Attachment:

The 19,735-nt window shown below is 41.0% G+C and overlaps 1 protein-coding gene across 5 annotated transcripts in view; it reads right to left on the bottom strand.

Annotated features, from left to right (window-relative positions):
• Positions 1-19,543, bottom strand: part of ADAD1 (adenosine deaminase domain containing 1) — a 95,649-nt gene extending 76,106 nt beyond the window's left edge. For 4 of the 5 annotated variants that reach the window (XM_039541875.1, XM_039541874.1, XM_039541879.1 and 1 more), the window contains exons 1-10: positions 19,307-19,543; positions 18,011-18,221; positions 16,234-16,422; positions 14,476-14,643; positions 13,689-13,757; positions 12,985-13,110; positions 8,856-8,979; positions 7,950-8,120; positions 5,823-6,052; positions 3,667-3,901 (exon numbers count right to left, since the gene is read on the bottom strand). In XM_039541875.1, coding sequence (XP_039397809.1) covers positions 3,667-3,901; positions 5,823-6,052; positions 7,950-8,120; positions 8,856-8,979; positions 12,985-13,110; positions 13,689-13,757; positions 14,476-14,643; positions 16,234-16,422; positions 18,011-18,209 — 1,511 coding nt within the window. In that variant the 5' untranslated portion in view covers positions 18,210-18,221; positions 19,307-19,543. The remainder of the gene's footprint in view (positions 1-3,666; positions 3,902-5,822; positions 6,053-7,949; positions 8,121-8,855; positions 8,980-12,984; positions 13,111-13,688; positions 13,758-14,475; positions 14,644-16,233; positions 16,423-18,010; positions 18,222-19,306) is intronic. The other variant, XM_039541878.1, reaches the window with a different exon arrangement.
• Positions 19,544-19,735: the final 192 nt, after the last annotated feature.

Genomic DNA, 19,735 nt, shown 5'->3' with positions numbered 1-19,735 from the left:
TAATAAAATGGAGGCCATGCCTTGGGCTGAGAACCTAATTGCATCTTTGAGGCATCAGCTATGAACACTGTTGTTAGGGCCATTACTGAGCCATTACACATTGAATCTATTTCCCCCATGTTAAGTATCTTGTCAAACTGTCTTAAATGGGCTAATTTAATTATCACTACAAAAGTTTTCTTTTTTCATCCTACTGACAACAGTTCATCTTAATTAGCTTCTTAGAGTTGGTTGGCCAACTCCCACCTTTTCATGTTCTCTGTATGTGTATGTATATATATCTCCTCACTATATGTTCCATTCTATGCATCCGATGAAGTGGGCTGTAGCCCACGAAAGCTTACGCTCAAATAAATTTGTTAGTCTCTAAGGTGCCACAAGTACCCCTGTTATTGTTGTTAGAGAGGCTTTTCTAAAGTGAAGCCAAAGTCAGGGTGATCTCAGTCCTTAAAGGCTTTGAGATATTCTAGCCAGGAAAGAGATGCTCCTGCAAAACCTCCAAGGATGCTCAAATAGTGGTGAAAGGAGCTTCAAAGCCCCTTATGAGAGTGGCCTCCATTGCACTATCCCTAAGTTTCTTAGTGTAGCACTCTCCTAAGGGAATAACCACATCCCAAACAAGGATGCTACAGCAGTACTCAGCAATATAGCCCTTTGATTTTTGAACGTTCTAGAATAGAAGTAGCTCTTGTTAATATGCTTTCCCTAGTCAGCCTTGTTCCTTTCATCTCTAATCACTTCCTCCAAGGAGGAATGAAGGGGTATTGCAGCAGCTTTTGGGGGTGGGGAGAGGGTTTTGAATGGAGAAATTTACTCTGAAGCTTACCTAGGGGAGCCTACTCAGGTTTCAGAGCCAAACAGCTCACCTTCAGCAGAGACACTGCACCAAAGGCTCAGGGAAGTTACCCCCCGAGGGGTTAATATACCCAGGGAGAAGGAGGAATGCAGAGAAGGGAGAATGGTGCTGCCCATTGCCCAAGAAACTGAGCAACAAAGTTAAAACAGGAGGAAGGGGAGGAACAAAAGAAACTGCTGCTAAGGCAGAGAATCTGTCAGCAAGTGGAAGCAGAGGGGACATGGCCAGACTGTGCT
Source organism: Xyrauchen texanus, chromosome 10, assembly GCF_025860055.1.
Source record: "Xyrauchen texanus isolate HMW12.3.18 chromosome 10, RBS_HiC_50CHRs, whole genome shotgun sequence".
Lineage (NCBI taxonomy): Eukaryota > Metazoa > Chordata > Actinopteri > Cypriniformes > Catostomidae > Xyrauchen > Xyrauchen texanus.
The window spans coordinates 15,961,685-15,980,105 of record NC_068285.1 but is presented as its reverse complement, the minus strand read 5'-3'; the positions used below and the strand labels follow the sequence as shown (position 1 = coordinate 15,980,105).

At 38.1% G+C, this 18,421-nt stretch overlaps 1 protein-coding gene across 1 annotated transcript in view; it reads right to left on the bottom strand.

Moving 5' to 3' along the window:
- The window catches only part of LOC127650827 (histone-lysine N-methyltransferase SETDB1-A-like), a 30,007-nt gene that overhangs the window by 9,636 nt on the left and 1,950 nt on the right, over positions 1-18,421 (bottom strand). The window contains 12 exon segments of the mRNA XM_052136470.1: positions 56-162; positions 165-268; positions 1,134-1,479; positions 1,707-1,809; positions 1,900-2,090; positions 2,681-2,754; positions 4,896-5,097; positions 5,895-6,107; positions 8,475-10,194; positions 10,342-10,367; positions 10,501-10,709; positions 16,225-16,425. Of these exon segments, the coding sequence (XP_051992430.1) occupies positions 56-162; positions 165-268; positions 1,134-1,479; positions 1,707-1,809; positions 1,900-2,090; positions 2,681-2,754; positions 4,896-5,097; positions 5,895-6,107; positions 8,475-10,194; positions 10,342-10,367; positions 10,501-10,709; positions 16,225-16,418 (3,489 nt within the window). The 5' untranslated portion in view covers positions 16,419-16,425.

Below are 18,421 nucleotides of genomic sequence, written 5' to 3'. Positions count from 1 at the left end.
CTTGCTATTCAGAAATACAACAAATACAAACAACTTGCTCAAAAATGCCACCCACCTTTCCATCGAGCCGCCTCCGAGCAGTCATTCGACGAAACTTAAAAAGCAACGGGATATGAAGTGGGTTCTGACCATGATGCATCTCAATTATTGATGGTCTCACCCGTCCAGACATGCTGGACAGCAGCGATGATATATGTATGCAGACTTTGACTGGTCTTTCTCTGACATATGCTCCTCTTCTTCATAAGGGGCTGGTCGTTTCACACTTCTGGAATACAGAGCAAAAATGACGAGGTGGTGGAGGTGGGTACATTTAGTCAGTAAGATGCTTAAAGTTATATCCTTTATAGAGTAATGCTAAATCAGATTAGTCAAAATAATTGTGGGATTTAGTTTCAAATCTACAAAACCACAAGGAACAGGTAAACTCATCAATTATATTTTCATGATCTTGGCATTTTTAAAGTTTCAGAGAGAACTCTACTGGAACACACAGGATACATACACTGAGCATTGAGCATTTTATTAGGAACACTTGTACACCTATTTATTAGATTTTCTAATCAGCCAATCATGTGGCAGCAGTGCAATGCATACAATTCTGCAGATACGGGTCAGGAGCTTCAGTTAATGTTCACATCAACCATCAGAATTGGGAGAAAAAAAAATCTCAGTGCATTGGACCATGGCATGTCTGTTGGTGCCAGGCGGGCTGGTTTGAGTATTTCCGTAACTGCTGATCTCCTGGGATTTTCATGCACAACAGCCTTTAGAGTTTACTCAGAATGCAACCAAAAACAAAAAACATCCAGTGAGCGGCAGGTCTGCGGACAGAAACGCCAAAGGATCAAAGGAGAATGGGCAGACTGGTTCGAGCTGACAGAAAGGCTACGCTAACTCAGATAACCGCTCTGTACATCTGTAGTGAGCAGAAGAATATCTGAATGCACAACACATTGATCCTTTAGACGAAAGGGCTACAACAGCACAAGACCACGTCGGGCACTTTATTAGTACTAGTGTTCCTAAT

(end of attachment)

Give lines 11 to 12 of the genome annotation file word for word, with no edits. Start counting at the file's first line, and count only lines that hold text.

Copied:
At 38.1% G+C, this 18,421-nt stretch overlaps 1 protein-coding gene across 1 annotated transcript in view; it reads right to left on the bottom strand.

Moving 5' to 3' along the window: